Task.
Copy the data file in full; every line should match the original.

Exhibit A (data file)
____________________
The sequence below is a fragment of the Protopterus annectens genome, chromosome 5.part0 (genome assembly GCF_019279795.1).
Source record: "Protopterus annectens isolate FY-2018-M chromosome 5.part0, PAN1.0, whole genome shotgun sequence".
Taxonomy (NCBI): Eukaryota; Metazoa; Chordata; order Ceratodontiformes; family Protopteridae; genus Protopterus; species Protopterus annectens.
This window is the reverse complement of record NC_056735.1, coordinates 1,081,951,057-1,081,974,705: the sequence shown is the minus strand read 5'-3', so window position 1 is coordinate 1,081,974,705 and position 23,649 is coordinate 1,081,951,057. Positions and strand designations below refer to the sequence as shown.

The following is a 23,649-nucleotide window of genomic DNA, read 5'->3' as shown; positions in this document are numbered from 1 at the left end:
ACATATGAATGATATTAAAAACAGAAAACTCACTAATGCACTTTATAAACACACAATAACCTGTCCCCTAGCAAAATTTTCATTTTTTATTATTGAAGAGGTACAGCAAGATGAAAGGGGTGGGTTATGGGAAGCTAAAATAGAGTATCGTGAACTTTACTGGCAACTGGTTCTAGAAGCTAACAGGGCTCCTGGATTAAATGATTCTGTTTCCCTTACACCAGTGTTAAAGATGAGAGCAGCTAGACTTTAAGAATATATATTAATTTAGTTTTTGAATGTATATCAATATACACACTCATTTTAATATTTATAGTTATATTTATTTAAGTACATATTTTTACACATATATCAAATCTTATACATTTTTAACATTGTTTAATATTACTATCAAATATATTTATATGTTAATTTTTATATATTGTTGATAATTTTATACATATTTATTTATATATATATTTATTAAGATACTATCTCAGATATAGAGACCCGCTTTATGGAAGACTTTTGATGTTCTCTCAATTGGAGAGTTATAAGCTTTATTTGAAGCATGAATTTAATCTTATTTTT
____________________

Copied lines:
The sequence below is a fragment of the Protopterus annectens genome, chromosome 5.part0 (genome assembly GCF_019279795.1).
Source record: "Protopterus annectens isolate FY-2018-M chromosome 5.part0, PAN1.0, whole genome shotgun sequence".
Taxonomy (NCBI): Eukaryota; Metazoa; Chordata; order Ceratodontiformes; family Protopteridae; genus Protopterus; species Protopterus annectens.
This window is the reverse complement of record NC_056735.1, coordinates 1,081,951,057-1,081,974,705: the sequence shown is the minus strand read 5'-3', so window position 1 is coordinate 1,081,974,705 and position 23,649 is coordinate 1,081,951,057. Positions and strand designations below refer to the sequence as shown.

The following is a 23,649-nucleotide window of genomic DNA, read 5'->3' as shown; positions in this document are numbered from 1 at the left end:
ACATATGAATGATATTAAAAACAGAAAACTCACTAATGCACTTTATAAACACACAATAACCTGTCCCCTAGCAAAATTTTCATTTTTTATTATTGAAGAGGTACAGCAAGATGAAAGGGGTGGGTTATGGGAAGCTAAAATAGAGTATCGTGAACTTTACTGGCAACTGGTTCTAGAAGCTAACAGGGCTCCTGGATTAAATGATTCTGTTTCCCTTACACCAGTGTTAAAGATGAGAGCAGCTAGACTTTAAGAATATATATTAATTTAGTTTTTGAATGTATATCAATATACACACTCATTTTAATATTTATAGTTATATTTATTTAAGTACATATTTTTACACATATATCAAATCTTATACATTTTTAACATTGTTTAATATTACTATCAAATATATTTATATGTTAATTTTTATATATTGTTGATAATTTTATACATATTTATTTATATATATATTTATTAAGATACTATCTCAGATATAGAGACCCGCTTTATGGAAGACTTTTGATGTTCTCTCAATTGGAGAGTTATAAGCTTTATTTGAAGCATGAATTTAATCTTATTTTT